Duck nodded and stepped out of the car. The Rottweiler bounded over to him and slobbered over his hands.
“See. She don’t mean no harm.”
Shayna didn’t budge.
“I’ll keep hold of her,” he called out.
With Duck’s giant jacket still bundled around her, she started toward the house. Duck held Lucy by the collar as she let out a low growl, eyeing Shayna suspiciously, ready to pounce. Two loud barks rang out.
Duck took a chastising tone. “Lucy! Be nice now.”
Shayna clambered up the crumbling wooden steps and let herself inside, slamming the door shut behind her. Trinkets and trash cluttered every surface, old pizza boxes, crusted newspapers, a stack of blank CDs. Amid the debris on the side table, Shayna saw a ceramic angel with half her wing missing, laying on her side, praying to be rescued.
She stepped into the kitchen area, padding gently over the ruddy laminate that curled up at the edges. On the yellowed fridge door, a magnet of Mount Rushmore held up an old photo: a youthful Duck kneeling in a cornfield with his arms draped over a young plaid-shirted woman and a golden retriever.
“My wife,” Duck said, appearing behind Shayna.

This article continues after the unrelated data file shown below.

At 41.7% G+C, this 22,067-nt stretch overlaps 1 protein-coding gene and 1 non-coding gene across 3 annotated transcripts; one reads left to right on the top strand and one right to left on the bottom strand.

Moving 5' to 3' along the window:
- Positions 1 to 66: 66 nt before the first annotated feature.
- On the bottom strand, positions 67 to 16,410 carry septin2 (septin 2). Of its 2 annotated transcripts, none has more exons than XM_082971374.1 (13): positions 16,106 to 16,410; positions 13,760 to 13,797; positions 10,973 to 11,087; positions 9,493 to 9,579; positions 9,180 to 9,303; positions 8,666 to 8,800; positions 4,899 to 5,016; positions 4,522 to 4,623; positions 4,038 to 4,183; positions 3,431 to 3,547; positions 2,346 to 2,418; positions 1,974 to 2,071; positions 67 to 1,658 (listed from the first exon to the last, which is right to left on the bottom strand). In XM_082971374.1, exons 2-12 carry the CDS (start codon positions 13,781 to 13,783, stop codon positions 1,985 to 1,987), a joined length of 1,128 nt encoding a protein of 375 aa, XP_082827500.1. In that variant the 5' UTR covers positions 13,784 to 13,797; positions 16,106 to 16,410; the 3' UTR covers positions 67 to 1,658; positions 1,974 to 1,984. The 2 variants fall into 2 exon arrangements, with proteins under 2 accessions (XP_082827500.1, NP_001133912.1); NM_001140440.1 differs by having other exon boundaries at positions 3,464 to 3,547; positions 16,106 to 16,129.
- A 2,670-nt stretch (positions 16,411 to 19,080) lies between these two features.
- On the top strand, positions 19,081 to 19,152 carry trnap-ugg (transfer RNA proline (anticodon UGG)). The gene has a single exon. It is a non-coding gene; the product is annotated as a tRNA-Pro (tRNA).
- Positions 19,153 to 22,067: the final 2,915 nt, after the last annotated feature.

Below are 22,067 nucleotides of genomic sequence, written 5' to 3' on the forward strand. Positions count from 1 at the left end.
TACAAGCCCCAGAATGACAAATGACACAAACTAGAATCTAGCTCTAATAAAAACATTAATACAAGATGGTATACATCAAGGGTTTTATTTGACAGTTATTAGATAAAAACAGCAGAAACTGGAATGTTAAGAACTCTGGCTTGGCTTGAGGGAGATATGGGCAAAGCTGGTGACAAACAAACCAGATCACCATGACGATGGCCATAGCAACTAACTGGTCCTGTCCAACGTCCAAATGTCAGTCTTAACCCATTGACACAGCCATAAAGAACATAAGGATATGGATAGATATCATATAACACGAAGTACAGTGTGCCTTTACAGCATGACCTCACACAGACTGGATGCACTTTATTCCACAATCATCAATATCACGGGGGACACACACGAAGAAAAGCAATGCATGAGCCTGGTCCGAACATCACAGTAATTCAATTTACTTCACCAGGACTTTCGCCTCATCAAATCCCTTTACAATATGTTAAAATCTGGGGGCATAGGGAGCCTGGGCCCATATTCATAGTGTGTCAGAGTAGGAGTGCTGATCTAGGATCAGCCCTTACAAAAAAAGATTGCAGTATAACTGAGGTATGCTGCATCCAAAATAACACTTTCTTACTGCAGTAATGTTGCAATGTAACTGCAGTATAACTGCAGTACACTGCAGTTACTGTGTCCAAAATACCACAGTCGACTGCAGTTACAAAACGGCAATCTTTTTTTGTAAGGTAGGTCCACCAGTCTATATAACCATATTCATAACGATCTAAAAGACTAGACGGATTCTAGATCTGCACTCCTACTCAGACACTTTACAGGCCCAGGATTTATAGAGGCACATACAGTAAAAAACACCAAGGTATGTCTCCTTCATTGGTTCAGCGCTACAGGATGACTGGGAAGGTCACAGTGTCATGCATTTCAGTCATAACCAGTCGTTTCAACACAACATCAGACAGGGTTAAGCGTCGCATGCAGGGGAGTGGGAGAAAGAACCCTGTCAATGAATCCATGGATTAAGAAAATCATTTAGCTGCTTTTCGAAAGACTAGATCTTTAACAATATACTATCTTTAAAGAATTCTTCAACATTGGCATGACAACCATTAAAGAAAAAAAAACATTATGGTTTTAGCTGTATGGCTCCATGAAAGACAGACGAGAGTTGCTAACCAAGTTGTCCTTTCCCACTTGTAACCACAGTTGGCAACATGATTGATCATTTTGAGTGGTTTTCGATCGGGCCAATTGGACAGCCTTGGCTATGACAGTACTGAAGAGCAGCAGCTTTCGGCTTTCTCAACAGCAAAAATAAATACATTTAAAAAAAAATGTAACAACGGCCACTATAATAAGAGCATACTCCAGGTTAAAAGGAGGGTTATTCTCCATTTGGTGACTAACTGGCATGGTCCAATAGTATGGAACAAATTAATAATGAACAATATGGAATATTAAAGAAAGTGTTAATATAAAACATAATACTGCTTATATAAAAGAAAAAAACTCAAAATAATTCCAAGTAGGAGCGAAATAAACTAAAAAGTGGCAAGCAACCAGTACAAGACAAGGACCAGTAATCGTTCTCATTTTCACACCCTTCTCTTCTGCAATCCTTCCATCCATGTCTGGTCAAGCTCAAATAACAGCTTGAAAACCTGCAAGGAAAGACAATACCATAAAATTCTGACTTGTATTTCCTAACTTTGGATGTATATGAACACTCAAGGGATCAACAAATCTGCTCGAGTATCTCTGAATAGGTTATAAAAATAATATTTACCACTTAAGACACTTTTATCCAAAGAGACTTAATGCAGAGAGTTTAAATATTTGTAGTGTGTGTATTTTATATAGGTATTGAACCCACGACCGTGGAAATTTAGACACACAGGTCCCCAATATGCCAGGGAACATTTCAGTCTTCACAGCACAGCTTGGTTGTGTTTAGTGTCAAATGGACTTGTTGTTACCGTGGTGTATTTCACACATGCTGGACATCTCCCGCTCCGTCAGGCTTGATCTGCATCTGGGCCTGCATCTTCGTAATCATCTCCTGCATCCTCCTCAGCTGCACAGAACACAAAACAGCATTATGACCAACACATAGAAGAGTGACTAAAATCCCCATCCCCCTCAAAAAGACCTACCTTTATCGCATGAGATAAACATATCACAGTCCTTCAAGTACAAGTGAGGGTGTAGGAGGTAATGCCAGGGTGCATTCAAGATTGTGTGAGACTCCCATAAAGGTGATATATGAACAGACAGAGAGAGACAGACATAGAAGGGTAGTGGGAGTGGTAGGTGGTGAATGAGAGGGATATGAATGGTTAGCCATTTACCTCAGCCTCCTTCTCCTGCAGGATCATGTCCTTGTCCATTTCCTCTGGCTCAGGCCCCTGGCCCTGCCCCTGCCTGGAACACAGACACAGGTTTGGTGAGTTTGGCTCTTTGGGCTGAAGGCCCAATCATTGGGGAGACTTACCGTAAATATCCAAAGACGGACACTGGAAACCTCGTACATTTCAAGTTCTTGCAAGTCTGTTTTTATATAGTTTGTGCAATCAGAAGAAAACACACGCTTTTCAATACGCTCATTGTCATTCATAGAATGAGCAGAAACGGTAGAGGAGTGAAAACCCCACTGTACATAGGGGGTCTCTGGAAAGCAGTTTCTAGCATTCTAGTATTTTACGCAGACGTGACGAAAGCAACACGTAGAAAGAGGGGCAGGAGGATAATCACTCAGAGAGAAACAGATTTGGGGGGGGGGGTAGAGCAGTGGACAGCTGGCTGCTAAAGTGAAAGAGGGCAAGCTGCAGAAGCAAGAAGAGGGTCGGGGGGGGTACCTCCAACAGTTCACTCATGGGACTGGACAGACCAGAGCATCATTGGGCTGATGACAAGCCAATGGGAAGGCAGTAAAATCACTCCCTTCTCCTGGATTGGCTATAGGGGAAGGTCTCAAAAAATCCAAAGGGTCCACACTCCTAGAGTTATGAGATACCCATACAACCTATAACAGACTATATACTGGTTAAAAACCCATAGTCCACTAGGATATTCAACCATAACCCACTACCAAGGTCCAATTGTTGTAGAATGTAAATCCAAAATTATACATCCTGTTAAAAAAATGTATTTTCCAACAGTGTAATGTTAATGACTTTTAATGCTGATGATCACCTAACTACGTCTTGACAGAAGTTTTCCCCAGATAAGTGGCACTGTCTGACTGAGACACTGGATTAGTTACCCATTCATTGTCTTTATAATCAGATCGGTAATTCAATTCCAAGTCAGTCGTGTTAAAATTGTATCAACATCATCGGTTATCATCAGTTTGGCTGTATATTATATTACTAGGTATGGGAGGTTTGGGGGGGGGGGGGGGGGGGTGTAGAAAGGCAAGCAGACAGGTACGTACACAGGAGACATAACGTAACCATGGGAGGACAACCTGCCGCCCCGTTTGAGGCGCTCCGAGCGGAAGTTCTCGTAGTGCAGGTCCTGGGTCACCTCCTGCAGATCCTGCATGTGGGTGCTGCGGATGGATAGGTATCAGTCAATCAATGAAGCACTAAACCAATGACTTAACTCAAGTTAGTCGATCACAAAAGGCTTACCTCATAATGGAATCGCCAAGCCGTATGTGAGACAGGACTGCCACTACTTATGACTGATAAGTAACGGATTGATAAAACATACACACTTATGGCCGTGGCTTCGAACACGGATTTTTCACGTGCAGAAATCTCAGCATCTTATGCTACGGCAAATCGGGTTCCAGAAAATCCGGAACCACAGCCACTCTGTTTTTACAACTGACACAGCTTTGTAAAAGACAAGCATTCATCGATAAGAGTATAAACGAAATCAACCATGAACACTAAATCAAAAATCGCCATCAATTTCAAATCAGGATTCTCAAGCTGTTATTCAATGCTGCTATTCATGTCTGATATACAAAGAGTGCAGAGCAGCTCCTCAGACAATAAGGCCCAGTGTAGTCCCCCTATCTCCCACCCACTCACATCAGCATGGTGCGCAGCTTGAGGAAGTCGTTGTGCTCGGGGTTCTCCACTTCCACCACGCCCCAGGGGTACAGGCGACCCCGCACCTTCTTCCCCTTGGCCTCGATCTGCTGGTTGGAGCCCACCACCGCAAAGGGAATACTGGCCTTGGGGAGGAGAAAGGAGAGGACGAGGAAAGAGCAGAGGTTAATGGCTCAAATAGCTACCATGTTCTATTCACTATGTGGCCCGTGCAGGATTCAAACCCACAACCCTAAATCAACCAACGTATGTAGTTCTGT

“In the picture,” he said, edging forwards. “Didn’t mean to startle ya.”
“Oh. Right. Is she here?”
Duck didn’t move. “She’s dead.”
Shayna looked away, noticing the long silhouette of a shotgun propped against the back door. She tried to sound sympathetic but she half-swallowed her words. “I’m sorry.”
He stood still, staring at her, fingers twitching at his side. “Ido know who you are,” he said suddenly, a strange tone in his voice.
He cocked his head to one side and smiled. “I know exactly who you are.”
Shayna’s toes curled up. “Can you just get me the gas, please?”
“You’re the girl from the reality show. The one with the rich wives who have them fancy dinner parties. Yeah, that’s you ain’t it?”
“I really have to be going, if you don’t mind.”
He let out another cackle. “Well, I’ll be. It’s my lucky day.”
Outside, Lucy burrowed and scratched at the front door. Shayna leant back on the sink, her hands resting on a layer of thin, watery slime.
“I’m not waiting around any longer,” she said, raising her voice.
“I got a bona fide celebrity in my kitchen.”
“Let’s just get the gas and get the fuck back to my car.”
Duck grinned, baring his sallow tombstone teeth. “That’s right, you got a potty mouth. I saw the one where you had that fight. You were really mean to that lady with the short hair, what was her name?”